Monday, 20 September 2010

Psychotherapy and Money

Psychotherapy began as a private practice and thrives in a free market economy. A good number of psychotherapists treat their practice as a way of making a great deal of money from the unhappy wealthy. Every psychotherapist with a private practice will have come up against the ethical dilemma of wanting to be with the client in a particular way but hesitating because the client is a source of much needed income.

It is a fact that the profession is absolutely dependent on the poor as clients and that the poor are denied the opportunity to join the ranks of the profession. As the professionalisation of counselling becomes the dominant model so courses move from local colleges and into universities. University courses are obliged to become accredited by the British Association of Counselling and Psychotherapy (BACP) so tutor workload increases which in turn means that they can justify higher wages and so the cost of the course increases.

Students are required to gain at least 100 client hours and those hours are gained via counselling agencies that offer a low-fee or free service to clients – that is, those people who cannot afford private counselling. Which in turn means that people on a low income in need of counselling are also most likely to encounter the least experienced counsellors.

Agencies offer some supervision but a majority don’t offer adequate supervision, in some cases requiring that volunteer counselors first prove that they have a private supervisor before they’re allowed to offer their services. In addition, some agencies also require volunteers to show proof of personal insurance cover which costs at least £100. BACP membership at the time of writing is £60 a year for student counselors in receipt of state benefits. Psychotherapy courses start at around £2,000pa and can be as much as £15,000. A single person on Job Seekers Allowance gets around £60 a week.

Once qualified, many counsellors will continue to volunteer in order to gain experience as well as client hours towards BACP accreditation. Some of us will feel a kind of duty to continue offering a service to clients who cannot afford private counselling, and some of us will not. There are counsellors who on qualifying are given a Harley Street practice as a congratulatory gift from a spouse. In therapy today, the magazine for members of the BACP, there is the occasional classified advert for ‘Prosperous Private Practice.’

The Byzantine BACP accreditation process has created a new way of spending and making money: BACP accreditation workshops, paying supervisors or counsellors who are already accredited to help the applicant complete the process; the cost of the BACP administrative process which is at least £90 and which takes around 3 months for them to process, plus £110 more if one mistake is made. The ads at the back of Therapy Today have 2 pages of jobs, some voluntary, and 27 pages of CPD: counsellors making money from each other.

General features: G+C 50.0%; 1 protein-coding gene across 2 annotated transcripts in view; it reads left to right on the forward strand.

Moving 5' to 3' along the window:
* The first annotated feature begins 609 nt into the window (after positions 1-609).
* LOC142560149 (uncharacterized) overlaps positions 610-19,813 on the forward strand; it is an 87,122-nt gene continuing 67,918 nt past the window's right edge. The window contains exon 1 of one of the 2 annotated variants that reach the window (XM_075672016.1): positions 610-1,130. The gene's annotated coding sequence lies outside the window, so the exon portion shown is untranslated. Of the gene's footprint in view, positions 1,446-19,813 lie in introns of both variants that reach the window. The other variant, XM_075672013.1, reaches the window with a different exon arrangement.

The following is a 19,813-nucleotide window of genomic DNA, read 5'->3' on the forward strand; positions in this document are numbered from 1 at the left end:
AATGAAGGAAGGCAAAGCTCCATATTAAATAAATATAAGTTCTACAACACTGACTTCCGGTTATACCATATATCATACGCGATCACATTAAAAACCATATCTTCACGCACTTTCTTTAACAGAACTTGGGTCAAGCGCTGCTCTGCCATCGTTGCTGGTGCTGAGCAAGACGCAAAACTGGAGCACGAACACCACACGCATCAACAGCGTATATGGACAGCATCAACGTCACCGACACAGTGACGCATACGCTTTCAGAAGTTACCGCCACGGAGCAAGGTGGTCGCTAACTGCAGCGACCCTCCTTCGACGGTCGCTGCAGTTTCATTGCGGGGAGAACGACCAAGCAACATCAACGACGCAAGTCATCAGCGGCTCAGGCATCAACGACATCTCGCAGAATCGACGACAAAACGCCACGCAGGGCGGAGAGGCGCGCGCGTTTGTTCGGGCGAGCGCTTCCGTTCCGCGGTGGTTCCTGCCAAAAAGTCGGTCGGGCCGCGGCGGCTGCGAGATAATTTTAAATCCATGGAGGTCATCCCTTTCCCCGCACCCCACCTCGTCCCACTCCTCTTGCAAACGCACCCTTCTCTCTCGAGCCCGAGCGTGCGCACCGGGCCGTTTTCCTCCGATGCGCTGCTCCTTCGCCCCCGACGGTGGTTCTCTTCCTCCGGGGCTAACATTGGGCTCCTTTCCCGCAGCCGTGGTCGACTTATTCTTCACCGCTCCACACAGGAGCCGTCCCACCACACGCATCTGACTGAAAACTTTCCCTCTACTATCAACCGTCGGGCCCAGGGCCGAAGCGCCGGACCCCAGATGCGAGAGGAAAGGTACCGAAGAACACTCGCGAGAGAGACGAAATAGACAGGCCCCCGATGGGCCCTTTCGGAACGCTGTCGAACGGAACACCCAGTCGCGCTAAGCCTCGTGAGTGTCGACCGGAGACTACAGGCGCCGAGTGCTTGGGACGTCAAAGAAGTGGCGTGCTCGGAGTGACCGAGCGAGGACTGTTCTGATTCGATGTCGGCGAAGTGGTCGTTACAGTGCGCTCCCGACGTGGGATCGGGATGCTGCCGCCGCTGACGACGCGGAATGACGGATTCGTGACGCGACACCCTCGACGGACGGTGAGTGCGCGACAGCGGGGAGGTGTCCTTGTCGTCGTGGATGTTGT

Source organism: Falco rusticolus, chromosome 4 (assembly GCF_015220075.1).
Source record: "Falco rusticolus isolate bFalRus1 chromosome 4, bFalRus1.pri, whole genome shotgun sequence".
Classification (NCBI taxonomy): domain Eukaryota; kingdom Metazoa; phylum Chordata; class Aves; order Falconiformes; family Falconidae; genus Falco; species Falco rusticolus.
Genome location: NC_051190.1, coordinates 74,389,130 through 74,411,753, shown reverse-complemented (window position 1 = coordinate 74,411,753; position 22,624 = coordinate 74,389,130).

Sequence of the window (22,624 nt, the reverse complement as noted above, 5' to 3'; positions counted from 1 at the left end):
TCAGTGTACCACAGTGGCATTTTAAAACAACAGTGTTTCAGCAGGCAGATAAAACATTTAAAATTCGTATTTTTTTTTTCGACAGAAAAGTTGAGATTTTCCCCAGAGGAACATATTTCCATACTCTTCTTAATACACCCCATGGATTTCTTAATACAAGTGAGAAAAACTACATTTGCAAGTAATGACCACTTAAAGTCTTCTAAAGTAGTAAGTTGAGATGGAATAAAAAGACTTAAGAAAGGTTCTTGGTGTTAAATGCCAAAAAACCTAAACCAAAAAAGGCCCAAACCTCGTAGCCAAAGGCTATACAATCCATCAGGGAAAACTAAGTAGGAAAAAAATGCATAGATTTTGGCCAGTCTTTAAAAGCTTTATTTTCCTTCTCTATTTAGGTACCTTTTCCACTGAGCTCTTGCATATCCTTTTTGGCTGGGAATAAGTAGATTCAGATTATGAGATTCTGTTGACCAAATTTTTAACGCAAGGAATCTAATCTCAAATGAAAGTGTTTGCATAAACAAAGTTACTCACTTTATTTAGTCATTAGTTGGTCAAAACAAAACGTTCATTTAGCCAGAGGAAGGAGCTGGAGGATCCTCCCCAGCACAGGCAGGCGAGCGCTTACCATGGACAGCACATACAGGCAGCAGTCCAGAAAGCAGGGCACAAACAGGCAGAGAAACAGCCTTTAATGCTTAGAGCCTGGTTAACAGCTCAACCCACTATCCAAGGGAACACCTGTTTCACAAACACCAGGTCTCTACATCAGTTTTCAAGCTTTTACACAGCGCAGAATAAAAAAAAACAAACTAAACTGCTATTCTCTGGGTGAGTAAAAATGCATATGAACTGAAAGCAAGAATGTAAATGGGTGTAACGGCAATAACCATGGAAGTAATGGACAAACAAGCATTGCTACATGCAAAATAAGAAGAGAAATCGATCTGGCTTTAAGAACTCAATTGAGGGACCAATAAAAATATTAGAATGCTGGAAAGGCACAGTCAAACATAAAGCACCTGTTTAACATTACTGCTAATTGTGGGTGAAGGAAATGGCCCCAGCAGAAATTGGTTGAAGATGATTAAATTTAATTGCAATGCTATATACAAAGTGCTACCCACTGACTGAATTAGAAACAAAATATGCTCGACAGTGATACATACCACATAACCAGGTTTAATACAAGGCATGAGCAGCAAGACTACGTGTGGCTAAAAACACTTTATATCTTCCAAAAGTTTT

So money is absolutely central to the profession of counselling and psychotherapy and one that remains taboo. As one of the founders of  the BACP noted, it is the elephant in the room. Intimately entwined with this taboo is the way in which counselling perceives and works with ideas of poverty, class, income and what a ‘good life’ might be. This is so taboo that the BACP campaigns manager can write
. . . access to psychological therapy and/or support, with the aim of helping people achieve improved mental health and wellbeing, thus improving their ability to gain and/or maintain employment.
Robinson 2008:5
The above is from Therapy Today and as such represents the BACP’s opinion on the importance of the links between employment to mental health. Importantly, it also places the BACP in political relation to the importance of employment, suggesting that getting people to work is a positive thing for counsellors to work towards with their clients. Interestingly, this conclusion is not the one that the Royal College of Psychiatrists drew from the joint Department for Work and Pensions (DWP) Medical Research Council and Royal College conference.
Work is broader than ‘employment’ and should encompass voluntary work, home making etc. The majority of the research evidence refers to full time work whereas it might be more informative to consider ‘activity’.
Waddel 2007:5
Of course, what a client chooses to do in terms of employment or unemployment is none of the counsellors business, just as what a client chooses to do with an intimate relationship is none of our business. If the purpose of counselling is to allow a person to explore their lives and relationships in order to gain a better understanding and perhaps better mastery of their life then the counsellor must be very clear in their own mind about what their own expectations might be.

This can be difficult when the counselor lives in a society that equates poverty with victimhood at best and more often as badness, a position that isn’t helped when it’s 'common knowledge' that good mental health is helped by being employed and that the reverse is also true, that being unemployed results in poor mental health. When the BACP reinforces this, clients on a low income are doomed to second class work from counsellors.

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